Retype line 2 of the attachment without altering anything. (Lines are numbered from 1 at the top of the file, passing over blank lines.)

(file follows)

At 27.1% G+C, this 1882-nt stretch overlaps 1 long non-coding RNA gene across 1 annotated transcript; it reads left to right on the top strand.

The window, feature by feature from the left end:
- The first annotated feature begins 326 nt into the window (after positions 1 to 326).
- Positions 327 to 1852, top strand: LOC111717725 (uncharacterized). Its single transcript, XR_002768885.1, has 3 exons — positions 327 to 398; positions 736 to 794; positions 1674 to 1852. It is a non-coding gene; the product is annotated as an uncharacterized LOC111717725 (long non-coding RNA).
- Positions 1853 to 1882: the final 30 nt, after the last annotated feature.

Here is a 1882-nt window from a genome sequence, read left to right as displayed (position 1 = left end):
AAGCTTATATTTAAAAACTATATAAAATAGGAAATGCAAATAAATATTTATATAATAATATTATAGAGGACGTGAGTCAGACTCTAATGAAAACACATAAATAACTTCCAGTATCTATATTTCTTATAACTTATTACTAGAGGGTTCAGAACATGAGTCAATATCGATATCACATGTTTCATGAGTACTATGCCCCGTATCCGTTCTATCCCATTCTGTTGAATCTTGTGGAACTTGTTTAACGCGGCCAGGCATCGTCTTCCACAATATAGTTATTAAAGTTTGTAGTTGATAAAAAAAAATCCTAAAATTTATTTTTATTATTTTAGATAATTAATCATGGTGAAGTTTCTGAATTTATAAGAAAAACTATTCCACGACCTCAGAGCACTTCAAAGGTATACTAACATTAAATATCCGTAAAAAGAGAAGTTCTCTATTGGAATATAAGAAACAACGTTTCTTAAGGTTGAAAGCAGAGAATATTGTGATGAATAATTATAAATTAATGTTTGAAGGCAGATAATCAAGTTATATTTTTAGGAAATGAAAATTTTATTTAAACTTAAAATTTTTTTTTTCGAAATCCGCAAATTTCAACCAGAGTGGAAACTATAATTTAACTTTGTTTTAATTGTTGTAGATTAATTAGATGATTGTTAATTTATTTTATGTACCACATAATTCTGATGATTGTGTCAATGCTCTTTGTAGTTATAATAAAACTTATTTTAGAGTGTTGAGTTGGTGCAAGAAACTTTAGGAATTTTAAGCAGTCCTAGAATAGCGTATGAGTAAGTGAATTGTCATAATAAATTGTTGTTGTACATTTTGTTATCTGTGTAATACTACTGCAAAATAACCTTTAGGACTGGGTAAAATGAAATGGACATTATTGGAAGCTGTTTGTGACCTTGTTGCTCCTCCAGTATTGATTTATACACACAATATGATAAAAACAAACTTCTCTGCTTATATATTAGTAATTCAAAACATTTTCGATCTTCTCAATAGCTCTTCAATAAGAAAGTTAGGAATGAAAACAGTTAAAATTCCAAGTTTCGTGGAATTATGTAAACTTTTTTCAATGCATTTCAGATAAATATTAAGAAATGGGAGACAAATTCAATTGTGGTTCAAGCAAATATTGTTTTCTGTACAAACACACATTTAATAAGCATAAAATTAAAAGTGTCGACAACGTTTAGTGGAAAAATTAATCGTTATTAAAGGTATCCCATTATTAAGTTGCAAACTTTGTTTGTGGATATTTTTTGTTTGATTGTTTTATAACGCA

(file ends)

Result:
The window, feature by feature from the left end: